T-Mobile pans lack of 4G in Apple iPhone; more evidence of Android apps for RIM PlayBook
T-Mobile attacks iPhone 4 as 'a 3G phone'
"True story," a new advertisement from T-Mobile reads. "Despite the '4,' both the Verizon and AT&T iPhones run on 3G networks."
The sales pitch and accompanying graphics were noted Monday by Engadget. It displays the AT&T and Verizon networks as slower turtles, while T-Mobile's 3G network is represented by a rabbit.
T-Mobile's numbers come from a third-party speed comparison of networks in New York City and Atlanta. For the campaign, T-Mobile is pushing its lineup of so-called "4G" handsets, including the Galaxy S 4G, myTouch 4G, and Dell Streak 7.
T-Mobile's decision to portray its network as "4G" has been the subject of controversy, as it is technically built on "3G" technology. However, the carrier has argued that its HSPA+ network operates at "today's 4G speeds."
Verizon launched its proper 4G long-term evolution network in limited markets late last year, while AT&T plans to launch its own LTE network later this year. Because LTE networks utilize different technologies than today's standards, a new iPhone with a 4G-capable internal radio from Apple would be required to access those new networks.
RIM representative says PlayBook will run Android apps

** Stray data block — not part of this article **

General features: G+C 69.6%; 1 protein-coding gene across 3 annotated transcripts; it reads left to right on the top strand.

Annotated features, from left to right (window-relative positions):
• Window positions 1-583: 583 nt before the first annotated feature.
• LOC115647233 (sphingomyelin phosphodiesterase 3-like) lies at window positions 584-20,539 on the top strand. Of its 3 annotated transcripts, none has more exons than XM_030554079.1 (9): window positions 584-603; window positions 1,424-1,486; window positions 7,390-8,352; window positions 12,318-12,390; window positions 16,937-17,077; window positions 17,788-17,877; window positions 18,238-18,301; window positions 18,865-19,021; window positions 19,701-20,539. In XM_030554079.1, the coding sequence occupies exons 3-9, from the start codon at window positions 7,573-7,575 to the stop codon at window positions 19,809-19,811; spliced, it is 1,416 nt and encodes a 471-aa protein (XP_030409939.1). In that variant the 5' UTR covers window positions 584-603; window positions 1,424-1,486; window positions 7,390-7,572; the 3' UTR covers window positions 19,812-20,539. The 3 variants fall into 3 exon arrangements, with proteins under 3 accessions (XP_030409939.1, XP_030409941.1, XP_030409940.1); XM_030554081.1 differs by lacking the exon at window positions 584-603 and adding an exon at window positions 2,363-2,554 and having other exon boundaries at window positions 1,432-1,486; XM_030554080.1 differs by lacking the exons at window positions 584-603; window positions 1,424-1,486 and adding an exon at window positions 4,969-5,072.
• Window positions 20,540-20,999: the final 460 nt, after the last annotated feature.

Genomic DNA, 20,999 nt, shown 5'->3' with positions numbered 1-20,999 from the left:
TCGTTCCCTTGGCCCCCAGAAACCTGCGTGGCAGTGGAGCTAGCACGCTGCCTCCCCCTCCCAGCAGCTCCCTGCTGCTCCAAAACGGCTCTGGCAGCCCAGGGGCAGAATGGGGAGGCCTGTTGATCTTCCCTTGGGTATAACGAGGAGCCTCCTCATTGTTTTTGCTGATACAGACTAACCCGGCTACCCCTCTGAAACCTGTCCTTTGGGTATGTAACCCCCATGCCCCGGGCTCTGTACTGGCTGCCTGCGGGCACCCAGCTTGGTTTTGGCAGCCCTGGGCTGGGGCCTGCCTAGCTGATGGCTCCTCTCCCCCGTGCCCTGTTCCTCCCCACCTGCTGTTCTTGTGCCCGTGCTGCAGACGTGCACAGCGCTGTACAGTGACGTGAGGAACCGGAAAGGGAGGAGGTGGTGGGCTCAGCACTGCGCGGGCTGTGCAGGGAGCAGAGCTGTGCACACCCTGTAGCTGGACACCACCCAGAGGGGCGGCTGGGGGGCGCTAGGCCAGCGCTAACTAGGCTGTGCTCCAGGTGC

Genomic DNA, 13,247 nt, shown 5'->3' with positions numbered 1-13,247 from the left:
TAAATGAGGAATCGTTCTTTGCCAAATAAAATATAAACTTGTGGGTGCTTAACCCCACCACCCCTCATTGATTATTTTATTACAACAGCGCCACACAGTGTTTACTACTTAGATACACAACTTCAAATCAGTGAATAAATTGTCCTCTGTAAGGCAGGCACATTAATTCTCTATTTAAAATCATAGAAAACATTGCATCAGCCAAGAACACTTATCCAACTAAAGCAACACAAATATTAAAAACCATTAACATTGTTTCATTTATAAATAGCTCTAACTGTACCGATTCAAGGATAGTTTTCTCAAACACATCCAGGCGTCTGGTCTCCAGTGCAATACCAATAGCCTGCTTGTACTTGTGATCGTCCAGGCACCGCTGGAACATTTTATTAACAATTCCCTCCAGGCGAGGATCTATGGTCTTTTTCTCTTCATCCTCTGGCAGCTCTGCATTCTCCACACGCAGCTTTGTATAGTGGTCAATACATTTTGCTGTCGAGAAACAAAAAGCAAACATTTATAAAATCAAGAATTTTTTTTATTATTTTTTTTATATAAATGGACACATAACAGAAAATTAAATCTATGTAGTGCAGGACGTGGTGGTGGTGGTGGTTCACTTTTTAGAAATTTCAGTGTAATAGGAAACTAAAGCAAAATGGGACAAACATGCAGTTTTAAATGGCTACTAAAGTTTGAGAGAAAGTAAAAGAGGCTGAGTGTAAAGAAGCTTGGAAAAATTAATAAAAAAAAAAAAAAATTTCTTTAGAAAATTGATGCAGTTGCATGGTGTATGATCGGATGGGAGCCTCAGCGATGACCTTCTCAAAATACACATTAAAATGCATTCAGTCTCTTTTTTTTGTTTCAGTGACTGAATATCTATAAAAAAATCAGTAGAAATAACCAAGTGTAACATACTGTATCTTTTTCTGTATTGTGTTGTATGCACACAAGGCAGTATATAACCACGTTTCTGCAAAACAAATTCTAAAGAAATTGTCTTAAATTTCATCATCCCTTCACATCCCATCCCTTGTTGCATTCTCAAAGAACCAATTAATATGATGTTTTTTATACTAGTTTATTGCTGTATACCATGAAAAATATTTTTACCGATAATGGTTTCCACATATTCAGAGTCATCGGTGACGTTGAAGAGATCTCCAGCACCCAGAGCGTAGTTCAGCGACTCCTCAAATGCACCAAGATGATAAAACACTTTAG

Adding even more evidence to the rumor that RIM's forthcoming touchscreen tablet, the PlayBook, will run Google Android applications is a video discovered by CrackBerry.com. In a hands-on demo done at the recent Mobile World Congress expo in Barcelona, a RIM representative is heard as saying "We will also support Android apps" (see 14 second mark of embedded video below).
The discovery lends support to rumors that RIM plans to add support for Android 2.x applications to the PlayBook. Though the PlayBook will run its own custom QNX operating system, reports have suggested that RIM will emulate Google's open source Android operating system to support the more than 100,000 applications available for it.
Software options for users have become a major selling point for tablets, as Apple's iPad has mounted a considerable lead with more than 60,000 iPad-specific applications available as of late January. The iPad can also run almost all iPhone applications in a scaled-up format, while early Android tablets like the Galaxy Tab ran applications not designed for its larger screen and form factor.